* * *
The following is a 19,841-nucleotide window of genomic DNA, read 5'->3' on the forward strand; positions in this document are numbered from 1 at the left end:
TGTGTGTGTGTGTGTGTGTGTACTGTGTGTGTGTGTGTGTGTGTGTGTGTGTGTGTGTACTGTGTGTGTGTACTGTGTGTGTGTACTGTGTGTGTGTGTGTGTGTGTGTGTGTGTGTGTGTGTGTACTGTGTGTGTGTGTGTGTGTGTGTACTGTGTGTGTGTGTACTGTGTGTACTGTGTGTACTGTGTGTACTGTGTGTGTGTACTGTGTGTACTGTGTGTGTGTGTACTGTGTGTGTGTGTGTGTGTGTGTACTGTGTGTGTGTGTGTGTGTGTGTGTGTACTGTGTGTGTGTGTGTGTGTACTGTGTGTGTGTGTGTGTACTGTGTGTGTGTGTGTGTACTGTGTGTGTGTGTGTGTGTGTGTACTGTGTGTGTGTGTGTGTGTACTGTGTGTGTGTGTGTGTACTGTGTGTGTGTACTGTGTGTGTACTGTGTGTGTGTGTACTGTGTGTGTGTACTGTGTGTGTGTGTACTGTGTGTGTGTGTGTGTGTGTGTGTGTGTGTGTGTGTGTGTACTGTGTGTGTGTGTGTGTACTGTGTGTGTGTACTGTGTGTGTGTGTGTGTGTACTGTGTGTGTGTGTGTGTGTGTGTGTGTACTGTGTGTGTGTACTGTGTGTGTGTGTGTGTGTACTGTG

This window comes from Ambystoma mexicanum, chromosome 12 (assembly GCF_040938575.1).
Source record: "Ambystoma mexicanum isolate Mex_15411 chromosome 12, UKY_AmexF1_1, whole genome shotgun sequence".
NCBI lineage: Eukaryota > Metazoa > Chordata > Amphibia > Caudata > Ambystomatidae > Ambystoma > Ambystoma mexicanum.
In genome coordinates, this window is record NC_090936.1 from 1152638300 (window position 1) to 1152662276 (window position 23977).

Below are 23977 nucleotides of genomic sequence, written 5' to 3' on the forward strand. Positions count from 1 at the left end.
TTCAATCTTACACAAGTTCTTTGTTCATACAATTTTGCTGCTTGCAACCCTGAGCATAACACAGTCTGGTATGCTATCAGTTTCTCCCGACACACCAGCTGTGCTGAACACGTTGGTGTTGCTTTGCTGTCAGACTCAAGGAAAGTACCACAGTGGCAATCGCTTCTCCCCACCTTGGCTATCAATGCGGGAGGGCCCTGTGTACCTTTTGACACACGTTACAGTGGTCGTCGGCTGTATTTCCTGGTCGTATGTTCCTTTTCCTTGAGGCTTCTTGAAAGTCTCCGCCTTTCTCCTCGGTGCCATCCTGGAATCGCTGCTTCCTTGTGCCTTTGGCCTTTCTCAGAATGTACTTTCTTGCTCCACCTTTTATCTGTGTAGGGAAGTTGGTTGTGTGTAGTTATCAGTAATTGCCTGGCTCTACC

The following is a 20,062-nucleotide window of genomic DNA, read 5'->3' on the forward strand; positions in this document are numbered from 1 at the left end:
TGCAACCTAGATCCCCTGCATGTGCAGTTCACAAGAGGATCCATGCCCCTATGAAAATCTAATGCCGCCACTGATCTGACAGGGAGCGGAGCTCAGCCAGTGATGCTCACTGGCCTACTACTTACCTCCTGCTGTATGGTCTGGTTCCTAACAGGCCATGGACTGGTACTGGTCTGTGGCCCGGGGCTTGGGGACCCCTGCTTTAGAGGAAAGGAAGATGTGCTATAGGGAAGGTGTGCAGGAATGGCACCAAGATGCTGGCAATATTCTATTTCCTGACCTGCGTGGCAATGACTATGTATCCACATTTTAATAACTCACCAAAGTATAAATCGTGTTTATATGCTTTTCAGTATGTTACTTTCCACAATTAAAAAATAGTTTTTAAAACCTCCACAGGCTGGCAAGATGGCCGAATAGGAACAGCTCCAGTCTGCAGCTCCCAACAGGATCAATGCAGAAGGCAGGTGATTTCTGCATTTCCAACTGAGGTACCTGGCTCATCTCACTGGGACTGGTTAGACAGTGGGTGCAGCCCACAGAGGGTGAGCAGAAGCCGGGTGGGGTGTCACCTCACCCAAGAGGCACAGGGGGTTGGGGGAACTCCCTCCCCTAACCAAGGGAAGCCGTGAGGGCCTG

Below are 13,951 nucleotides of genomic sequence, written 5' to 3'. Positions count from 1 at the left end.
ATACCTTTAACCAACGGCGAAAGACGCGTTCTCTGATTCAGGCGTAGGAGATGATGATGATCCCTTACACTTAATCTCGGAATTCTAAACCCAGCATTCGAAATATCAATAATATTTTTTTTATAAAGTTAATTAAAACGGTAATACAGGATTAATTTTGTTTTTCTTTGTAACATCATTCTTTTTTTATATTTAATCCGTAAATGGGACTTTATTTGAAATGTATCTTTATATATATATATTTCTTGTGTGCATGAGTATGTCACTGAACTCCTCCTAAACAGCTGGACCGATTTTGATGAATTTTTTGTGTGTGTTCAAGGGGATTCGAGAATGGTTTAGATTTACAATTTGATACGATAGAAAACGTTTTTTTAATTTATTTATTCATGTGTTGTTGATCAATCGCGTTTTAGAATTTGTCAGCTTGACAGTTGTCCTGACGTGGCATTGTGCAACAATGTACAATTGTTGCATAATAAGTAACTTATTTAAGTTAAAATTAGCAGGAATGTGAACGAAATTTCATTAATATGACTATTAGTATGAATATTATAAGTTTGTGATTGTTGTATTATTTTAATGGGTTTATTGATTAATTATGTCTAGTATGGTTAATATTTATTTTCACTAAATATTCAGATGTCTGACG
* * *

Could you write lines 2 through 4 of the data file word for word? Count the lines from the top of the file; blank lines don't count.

TGTGTGTGTGTGTGTGTGTGTACTGTGTGTGTGTGTGTGTGTGTGTGTGTGTGTGTGTACTGTGTGTGTGTACTGTGTGTGTGTACTGTGTGTGTGTGTGTGTGTGTGTGTGTGTGTGTGTGTGTACTGTGTGTGTGTGTGTGTGTGTGTACTGTGTGTGTGTGTACTGTGTGTACTGTGTGTACTGTGTGTACTGTGTGTGTGTACTGTGTGTACTGTGTGTGTGTGTACTGTGTGTGTGTGTGTGTGTGTGTACTGTGTGTGTGTGTGTGTGTGTGTGTGTACTGTGTGTGTGTGTGTGTGTACTGTGTGTGTGTGTGTGTACTGTGTGTGTGTGTGTGTACTGTGTGTGTGTGTGTGTGTGTGTACTGTGTGTGTGTGTGTGTGTACTGTGTGTGTGTGTGTGTACTGTGTGTGTGTACTGTGTGTGTACTGTGTGTGTGTGTACTGTGTGTGTGTACTGTGTGTGTGTGTACTGTGTGTGTGTGTGTGTGTGTGTGTGTGTGTGTGTGTGTGTACTGTGTGTGTGTGTGTGTACTGTGTGTGTGTACTGTGTGTGTGTGTGTGTGTACTGTGTGTGTGTGTGTGTGTGTGTGTGTACTGTGTGTGTGTACTGTGTGTGTGTGTGTGTGTACTGTG

This window comes from Ambystoma mexicanum, chromosome 12 (assembly GCF_040938575.1).
Source record: "Ambystoma mexicanum isolate Mex_15411 chromosome 12, UKY_AmexF1_1, whole genome shotgun sequence".